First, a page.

• We found that there was useful information contained in all the sources we studied – traditional media, Uchaguzi, Twitter, each had good features and bad.
• It is our opinion that all the media we studied are useful to study in the future. It is currently an open research question as to how to best combine different social media sources and this paper looked at that. It would seem odd to exclude any media such as Twitter, particularly since we found useful data.
• As a research topic, we found that passive crowdsourcing had been less studied than platforms such as Uchaguzi in the context of African elections. iHub Research is about researching technology and providing information to the local tech community not readily available, so we spent more time in the paper discussing the implementation details of mining data from Twitter than implementation details of Uchaguzi, as Uchaguzi was studied in-depth in a separate project and implementation details are available easily to the local community.
• Processing times for Twitter data are correct. To get these speeds we used the Python package scikit-learn using a Linear Support Vector Machine (LSVM) classifying algorithm. This was able to process tweets quickly as at can work with sparse matrix structures, which are particularly useful when representing the text in Tweets in a computer friendly manner.
• We do however note that there is a cost associated with quantitative data mining in that you need the technical expertise and the time spent training the algorithms. These are the most time-consuming aspect of setting up a quantitative analyser, which is discussed in the paper.
• Perhaps it is your personal opinion that “Facebook and Twitter are simply not relevant to the vast majority of humans on this earth.” However, using our 3Vs Framework, we found that Twitter was indeed viable in the context of Kenya, where online presence and access to and varied use of social media is increasing exponentially. Social media may not yet be as ubiquitous as SMS (which is of course not as ubiquitous as voice calling), but we believe they are all methods for engaging audiences that require on-going study. We recommend checking out the Kenyan case study in the Crowdsourcing Framework for statistics into Internet penetration, e.g. in the country.
• On the issue of the response feature that Uchaguzi had, we had hoped to assess near real-time verification of Twitter data, but could not do it at this time since we conducted a post-analysis (of all data sets). We do not believe it’s impossible to verify Twitter reports. We also did not indicate that it’s impossible to verify location, just that tweets were not geo-tagged. Our passive crowdsourcing means we did not make any calls for people to participate, which would have likely included asking people to geo-tag their tweets.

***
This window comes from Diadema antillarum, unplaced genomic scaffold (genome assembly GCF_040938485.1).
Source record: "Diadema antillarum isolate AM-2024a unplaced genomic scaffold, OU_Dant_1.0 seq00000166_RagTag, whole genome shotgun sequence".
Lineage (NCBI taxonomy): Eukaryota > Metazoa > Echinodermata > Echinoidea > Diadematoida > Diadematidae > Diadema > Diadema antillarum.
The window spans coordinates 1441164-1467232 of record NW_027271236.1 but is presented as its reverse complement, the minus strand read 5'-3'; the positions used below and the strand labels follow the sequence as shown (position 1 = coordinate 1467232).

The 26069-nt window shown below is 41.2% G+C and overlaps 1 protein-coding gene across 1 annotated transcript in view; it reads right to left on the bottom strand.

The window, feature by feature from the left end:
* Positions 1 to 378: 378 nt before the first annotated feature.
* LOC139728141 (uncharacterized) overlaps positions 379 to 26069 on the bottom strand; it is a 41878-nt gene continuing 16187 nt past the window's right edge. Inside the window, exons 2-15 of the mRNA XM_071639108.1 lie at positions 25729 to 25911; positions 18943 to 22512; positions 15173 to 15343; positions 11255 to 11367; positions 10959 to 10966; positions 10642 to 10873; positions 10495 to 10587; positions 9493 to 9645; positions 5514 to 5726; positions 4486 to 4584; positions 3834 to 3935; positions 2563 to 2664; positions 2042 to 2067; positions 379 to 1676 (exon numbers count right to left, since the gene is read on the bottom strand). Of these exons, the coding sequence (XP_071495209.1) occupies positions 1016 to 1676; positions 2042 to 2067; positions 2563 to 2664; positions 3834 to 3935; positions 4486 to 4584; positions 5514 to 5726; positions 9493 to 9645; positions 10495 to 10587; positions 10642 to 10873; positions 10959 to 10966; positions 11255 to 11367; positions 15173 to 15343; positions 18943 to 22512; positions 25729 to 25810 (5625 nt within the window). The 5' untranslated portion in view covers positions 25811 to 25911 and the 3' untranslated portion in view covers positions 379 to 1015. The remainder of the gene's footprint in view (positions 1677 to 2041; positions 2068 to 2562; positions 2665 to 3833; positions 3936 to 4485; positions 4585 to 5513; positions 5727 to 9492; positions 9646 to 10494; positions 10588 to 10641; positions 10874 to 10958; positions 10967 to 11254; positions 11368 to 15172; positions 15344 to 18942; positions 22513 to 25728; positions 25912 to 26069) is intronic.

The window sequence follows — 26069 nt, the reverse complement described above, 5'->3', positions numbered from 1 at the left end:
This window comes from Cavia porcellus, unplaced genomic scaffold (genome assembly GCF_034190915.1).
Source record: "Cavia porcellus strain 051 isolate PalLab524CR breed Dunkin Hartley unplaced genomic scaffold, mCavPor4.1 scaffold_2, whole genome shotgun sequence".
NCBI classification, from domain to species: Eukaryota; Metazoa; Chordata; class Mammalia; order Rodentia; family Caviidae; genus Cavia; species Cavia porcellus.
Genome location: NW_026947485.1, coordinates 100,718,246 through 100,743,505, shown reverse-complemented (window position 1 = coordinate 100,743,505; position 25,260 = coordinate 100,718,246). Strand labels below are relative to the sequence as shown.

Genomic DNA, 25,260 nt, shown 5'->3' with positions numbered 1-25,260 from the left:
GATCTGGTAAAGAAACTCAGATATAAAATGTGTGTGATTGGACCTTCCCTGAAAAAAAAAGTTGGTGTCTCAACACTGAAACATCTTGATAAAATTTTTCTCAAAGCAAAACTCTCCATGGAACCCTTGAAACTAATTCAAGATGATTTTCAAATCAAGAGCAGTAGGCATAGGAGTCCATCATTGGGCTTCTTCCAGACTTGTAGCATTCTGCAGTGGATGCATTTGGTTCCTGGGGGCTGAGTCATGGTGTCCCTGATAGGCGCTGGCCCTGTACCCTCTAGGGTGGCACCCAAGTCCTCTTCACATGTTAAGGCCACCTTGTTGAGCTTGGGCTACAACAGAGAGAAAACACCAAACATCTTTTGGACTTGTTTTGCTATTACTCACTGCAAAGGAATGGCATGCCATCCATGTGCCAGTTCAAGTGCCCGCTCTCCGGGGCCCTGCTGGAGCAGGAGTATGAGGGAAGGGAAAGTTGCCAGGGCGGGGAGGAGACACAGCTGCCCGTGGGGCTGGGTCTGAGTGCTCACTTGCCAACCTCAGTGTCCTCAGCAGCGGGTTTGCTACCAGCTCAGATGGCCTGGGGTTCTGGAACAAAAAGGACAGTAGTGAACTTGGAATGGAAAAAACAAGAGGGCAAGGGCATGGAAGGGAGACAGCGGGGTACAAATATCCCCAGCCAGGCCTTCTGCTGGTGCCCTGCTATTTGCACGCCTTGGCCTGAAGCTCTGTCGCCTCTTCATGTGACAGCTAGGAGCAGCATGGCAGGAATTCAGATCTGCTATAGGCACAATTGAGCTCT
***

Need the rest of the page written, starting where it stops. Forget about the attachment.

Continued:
• If you are interested in exclusive SMS-based deployments, perhaps you should check out the Voix des Kivus project, which we also reference in the Crowdsourcing Framework. It should be emphasized that we have a section of the report that explains why it was viable to look to Twitter in the Kenyan context.
Hope that answers your queries. If you have further questions, we are happy to hear from you via email (research at ihub dot co dot ke).Reply
How Useful is a Tweet? at 23:37:51PM Wednesday, September 25, 2013
[…] month, iHub Research published the results of our research looking at crowdsourcing data collected during the March 2013 …. The research has become even more relevant against the backdrop of this weekend’s horrific […]Reply
Daudi Were at 21:15:49PM Sunday, September 29, 2013
Thank you iHub Research for the important and ground breaking work you are doing in this area.
I understand that this post is not about Uchaguzi however, for the sake of clarity regarding the comments above I would like to clarify that
Om was not involved in planning the strategy or execution of Uchaguzi.
Om was not involved in any Uchaguzi partnership negotiations.
Om was not involved in the decision-making around which tools the Uchaguzi partnership should use.
What Om does have is our email addresses and it is telling that he decided not to verify his claims about Uchaguzi with us.
Thanks again iHub Research for the work you are doing. Many of us working on real deployments on the ground find it invaluable.
Uchaguzi Kenya 2013 lead
dwere at Ushahidi dot com
How Useful Is A Tweet?: A review of the first tweets of the Westgate Attack at 14:20:33PM Thursday, October 3, 2013
[…] in days to come. This Westgate example gives further support for the findings derived from our 3Vs Crowdsourcing Framework Research, which will be officially launched at our cocktail event this evening, October 3, […]Reply
Designing Kenya’s Anti Corruption Platform at 22:57:47PM Thursday, October 17, 2013
[…] Collecting information is the easy part! It is crucial that all reports of corruption are taken through a process to establish how credible they are. There are various methods that can be used for this. For Uchaguzi, our citizen centred election platform, we had partners on the ground, trained and led by the Constitution & Reform Education Consortium, who we could call to check up on reports for us. The President has similar options available to him, officers of the Ethics and Anti-Corruption Commission for example. Another option is working with the Data Lab at iHub Research that has developed a variety of data mining and machine-learning techniques for verifying crowd-sourced information. […]Reply
iHub Research’s 2014 Tech Outlook: Predictions, Convictions…and Questions at 11:48:20AM Saturday, February 15, 2014
[…] adoption and use of social media. The Umati: Monitoring Online Dangerous Speech Project and the 3Vs of Election-Based Crowdsourcing Project were viable endeavors in part because Kenyans are getting online and sharing what is happening […]Reply